The estimated prevalence of autism spectrum disorder (ASD) among children and adolescents in the United States was 3.14% in 2019 and 2020 overall, according to a research letter published in JAMA Pediatrics.
The prevalence of ASD is globally increasing. The Autism and Developmental Disabilities Monitoring Network reported the prevalence of ASD among children aged 8 years was 2.30% in 2018. The objective of this study was to estimate the prevalence of ASD among youths in the US in 2019 and 2020.
Researchers utilized National Health Interview Survey (NHIS) data from household interviews for 2019 and 2020. A parent or guardian reported ASD diagnosis from a physician or professional. The response rate was roughly 91% in 2019 and 87% in 2020. The researchers weighted the prevalence among youths in the US aged 3 to 17 years for both years based on NHIS guidelines. The researchers reviewed prevalence trends from 2014 to 2020.
In 2019 and 2020, 410 out of the 12,554 children aged 3 to 17 years included in the survey had been diagnosed with ASD. The prevalence of ASD was 2.79% in 2019 and 3.49% in 2020. The overall prevalence rate was 3.14%.
Compared with girls, boys had a higher prevalence for ASD (4.64% vs 1.56%; P <.001). According to the income-to-poverty ratio, a higher incidence for ASD was also found among families in poverty (<1.00 (reference): 4.89%; 1.00 to 1.99: 2.71%; 2.00 to 3.99: 3.20%; and ≥4.00: 2.45%).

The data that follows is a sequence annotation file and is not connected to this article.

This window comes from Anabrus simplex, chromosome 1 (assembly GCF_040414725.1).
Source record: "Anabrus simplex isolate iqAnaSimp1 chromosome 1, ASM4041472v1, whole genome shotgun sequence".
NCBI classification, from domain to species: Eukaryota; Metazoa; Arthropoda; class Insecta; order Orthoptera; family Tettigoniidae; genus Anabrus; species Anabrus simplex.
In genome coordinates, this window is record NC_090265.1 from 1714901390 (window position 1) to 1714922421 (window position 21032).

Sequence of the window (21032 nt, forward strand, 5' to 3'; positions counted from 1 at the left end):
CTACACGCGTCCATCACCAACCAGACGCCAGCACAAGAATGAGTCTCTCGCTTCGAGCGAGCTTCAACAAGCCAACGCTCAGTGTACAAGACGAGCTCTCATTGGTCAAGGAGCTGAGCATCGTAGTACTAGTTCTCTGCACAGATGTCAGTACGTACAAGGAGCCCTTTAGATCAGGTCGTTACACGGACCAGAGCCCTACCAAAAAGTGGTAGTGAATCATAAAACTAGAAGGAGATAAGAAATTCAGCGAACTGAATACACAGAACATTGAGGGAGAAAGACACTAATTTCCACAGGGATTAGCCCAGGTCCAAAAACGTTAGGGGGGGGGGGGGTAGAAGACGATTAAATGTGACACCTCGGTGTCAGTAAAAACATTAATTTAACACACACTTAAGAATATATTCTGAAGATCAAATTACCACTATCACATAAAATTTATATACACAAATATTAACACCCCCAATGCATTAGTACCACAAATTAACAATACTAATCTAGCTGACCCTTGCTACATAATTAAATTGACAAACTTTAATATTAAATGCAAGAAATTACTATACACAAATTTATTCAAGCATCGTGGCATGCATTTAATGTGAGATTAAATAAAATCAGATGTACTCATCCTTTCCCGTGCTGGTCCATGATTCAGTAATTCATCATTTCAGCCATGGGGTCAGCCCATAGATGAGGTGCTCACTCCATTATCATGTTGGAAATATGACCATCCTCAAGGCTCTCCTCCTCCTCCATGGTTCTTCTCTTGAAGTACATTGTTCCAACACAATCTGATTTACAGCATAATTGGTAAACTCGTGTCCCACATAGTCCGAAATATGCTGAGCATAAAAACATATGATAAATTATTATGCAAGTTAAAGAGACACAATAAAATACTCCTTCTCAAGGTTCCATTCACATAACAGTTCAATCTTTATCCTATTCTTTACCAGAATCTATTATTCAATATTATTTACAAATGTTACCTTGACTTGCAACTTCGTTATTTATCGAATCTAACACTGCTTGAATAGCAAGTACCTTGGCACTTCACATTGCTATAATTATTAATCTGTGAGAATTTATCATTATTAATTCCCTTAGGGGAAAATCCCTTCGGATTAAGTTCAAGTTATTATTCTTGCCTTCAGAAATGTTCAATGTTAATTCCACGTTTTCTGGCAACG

The overall weighted prevalence of ASD increased from 2.24% in 2014 to 3.49% in 2020.
The researchers said the 3.14% prevalence rate of 2019 and 2020 exceeded several other prevalence reports from past years, both in the US (National Survey of Children’s Health in 2016, 2.50%) and in other areas of the world.
Study limitations include a possible recall bias of guardians and parents.
“Given that ASD is a lifelong disease in most children, future research needs to focus on understanding risk factors for and causes of ASD,” the researchers concluded.
Li Q, Li Y, Liu B, et al. Prevalence of autism spectrum disorder among children and adolescents in the United States from 2019 to 2020. JAMA Pediatr. Published online July 5, 2022. doi: 10.1001/jamapediatrics.2022.1846
This article originally appeared on Neurology Advisor